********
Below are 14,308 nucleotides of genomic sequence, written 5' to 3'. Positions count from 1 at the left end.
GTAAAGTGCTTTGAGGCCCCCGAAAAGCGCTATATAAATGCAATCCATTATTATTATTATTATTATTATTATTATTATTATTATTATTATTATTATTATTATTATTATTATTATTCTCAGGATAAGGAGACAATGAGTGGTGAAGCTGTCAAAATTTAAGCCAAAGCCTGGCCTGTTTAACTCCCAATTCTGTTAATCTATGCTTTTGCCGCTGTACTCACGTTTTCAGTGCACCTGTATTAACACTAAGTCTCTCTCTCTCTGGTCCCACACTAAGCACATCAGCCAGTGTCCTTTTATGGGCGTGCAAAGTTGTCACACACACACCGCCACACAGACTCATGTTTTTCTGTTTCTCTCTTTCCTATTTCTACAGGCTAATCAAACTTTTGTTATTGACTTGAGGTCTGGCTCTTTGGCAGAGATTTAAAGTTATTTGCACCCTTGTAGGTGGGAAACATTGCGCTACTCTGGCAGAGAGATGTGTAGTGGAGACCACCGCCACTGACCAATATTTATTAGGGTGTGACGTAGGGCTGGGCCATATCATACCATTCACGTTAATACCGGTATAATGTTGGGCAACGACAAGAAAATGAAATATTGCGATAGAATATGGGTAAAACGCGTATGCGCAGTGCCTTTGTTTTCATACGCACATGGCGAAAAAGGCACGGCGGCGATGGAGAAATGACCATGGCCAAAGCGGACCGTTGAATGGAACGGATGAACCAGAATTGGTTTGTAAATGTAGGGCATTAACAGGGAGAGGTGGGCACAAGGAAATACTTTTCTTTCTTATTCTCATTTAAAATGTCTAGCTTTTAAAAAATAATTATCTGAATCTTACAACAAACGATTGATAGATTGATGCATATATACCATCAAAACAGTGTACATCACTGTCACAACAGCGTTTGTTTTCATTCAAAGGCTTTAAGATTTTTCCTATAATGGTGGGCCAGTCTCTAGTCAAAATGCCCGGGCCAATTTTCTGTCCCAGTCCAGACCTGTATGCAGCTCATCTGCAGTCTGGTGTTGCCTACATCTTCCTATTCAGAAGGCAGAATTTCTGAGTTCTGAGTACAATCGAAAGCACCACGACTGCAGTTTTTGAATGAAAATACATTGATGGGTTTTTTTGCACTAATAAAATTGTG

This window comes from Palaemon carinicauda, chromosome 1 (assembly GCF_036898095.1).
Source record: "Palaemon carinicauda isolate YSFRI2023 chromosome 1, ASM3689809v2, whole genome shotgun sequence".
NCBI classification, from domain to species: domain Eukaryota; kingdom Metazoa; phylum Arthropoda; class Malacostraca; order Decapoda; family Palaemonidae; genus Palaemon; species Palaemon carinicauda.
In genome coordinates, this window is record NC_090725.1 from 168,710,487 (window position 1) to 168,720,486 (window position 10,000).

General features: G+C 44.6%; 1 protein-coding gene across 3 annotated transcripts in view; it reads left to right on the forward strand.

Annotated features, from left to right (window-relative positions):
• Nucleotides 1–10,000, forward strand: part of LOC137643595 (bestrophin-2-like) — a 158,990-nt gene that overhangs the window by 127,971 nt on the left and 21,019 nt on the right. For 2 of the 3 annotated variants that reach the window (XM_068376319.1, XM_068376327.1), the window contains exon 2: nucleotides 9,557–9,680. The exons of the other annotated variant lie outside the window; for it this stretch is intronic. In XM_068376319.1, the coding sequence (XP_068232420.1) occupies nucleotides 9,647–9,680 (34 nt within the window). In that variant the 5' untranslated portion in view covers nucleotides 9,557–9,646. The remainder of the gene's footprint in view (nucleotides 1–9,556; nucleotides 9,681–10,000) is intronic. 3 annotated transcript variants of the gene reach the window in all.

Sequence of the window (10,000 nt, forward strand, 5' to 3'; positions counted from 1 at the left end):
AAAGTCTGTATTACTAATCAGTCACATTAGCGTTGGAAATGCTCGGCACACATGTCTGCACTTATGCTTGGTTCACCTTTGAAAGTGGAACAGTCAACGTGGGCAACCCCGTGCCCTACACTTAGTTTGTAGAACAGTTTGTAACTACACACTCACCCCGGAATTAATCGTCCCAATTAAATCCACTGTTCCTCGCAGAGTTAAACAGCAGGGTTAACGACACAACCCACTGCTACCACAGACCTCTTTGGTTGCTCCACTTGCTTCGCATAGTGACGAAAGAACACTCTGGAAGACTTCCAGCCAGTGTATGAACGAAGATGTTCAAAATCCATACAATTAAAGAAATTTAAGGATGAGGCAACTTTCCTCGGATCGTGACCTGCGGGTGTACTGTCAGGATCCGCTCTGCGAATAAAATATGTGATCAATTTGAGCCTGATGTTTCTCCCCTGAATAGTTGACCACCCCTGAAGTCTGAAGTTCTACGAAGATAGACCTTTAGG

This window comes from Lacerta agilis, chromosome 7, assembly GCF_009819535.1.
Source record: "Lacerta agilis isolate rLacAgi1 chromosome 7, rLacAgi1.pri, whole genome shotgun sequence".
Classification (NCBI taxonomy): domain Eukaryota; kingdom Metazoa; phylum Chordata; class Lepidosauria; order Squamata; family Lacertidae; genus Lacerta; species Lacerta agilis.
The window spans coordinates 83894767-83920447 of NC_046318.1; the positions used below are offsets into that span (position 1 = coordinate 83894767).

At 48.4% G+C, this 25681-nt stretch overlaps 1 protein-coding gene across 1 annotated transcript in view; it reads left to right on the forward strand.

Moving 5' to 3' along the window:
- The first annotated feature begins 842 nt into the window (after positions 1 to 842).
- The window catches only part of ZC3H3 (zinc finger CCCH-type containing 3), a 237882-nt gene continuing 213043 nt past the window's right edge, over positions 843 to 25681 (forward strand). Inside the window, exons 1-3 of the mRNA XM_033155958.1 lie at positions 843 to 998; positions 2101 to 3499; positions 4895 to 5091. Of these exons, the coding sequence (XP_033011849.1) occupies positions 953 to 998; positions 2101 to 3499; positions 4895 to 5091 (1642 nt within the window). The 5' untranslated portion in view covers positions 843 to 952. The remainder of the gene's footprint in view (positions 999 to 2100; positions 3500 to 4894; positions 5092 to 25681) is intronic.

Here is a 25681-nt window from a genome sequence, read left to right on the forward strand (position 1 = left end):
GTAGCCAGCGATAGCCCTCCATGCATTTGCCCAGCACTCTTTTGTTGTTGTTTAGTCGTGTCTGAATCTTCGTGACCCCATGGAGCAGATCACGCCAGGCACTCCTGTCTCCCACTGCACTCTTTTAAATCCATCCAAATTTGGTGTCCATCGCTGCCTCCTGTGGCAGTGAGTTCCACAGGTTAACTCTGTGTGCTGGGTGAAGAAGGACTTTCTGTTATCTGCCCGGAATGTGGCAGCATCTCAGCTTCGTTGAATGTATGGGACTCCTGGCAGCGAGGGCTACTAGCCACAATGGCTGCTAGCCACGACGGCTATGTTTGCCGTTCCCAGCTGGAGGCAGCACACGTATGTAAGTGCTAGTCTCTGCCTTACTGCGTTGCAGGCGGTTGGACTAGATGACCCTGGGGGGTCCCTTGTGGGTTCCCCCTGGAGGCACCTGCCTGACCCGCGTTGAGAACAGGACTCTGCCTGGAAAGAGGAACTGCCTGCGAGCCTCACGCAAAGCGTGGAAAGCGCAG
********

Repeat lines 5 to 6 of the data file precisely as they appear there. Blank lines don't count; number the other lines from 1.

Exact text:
NCBI classification, from domain to species: domain Eukaryota; kingdom Metazoa; phylum Arthropoda; class Malacostraca; order Decapoda; family Palaemonidae; genus Palaemon; species Palaemon carinicauda.
In genome coordinates, this window is record NC_090725.1 from 168,710,487 (window position 1) to 168,720,486 (window position 10,000).